Wednesday, September 19, 2007

My Loom Came Home

Last October, my church put on a small 'Renaissance Fair.' I took my loom and Kimberly, who usually weaves on a table loom, wove on it while I spun on a drop spindle. At the end of the day, I asked Kimberly if she would like to borrow the loom for a while. She said she would, so it has been at her house since then. A few weeks ago Shirley asked if she could use it to weave at The Homeplace 1850, a living history museum in Land Between the Lakes on September 15. LBL is the area between Lake Barkley, created by a dam on the Tennessee River, and Kentucky Lake, created by a dam on the Cumberland River. They have a big loom at The Homeplace, but it is in a naturally lighted cabin that is rather dark. Shirley wanted a portable loom that she could put on a porch and weave in the bright light. Last Monday morning, we went to Kimberly's house and put the loom into Shirley's van. Shirley brought it back Sunday afternoon, so now it's in its usual place.

My loom is a Kessenich folding loom that is about a meter square when set up, so it is pretty easy to move. I bought it about ten years ago. I don't know how old it is, but the nameplate on it has a zone number rather than a zip code. Zip codes were started in 1963. I was in Germany that summer, and wondered what those numbers were that Mother started putting on the end of her return address. I didn't find out until I returned to the US in late August.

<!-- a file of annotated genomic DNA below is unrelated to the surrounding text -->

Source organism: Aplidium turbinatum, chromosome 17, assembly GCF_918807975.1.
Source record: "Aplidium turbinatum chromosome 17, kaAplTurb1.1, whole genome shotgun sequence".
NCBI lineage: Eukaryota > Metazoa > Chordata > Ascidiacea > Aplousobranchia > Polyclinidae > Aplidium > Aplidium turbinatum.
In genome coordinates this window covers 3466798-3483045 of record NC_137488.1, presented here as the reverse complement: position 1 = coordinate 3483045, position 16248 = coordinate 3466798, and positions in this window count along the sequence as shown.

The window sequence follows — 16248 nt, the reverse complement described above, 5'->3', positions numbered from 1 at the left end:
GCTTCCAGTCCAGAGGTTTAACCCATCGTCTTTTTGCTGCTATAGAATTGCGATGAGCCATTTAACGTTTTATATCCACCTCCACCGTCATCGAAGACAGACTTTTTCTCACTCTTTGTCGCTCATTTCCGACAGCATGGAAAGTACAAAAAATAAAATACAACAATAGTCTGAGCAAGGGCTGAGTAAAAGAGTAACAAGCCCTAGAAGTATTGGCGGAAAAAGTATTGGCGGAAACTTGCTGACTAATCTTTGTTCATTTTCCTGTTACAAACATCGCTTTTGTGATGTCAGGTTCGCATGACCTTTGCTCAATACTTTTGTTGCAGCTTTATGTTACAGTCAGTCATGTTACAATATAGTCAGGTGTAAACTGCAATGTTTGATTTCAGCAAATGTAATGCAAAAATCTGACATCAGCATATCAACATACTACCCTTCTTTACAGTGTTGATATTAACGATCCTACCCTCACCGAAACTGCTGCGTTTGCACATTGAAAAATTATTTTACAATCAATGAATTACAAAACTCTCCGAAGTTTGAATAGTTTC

This is some of the weaving that Shirley did on Saturday. Kimberly had left a bit of warp on the loom, and Shirley used that. It was threaded in a Rosepath pattern (I'm not much of a weaver, but they both knew what that is), so Shirley used that. She said she lost track of what she was doing several times - you know how it is when you start talking to people, answering their questions. Anyway, there are breaks in the pattern. She said there's still some of the green thread on the bobbin in the shuttle, so I can finish it off with a few picks of plain weave and cut off the piece.


Six-year-old Alexis spent Saturday night with me and we went to church on Sunday. I told her mother that I'd like to have her resume spending Saturday nights here frequently, partly because it gives me an incentive to drive the 30 miles to church. Like many kids that age, Lexi is missing her two front teeth. The bottom ones are about half-way in, but the top omes are completely missing. When she brushed her teeth Saturday night, I noticed that she was mainly brushing across the vacant space. I told her she was brushing where there were no teeth, and she said, "But there will be." I couldn't argue with that.

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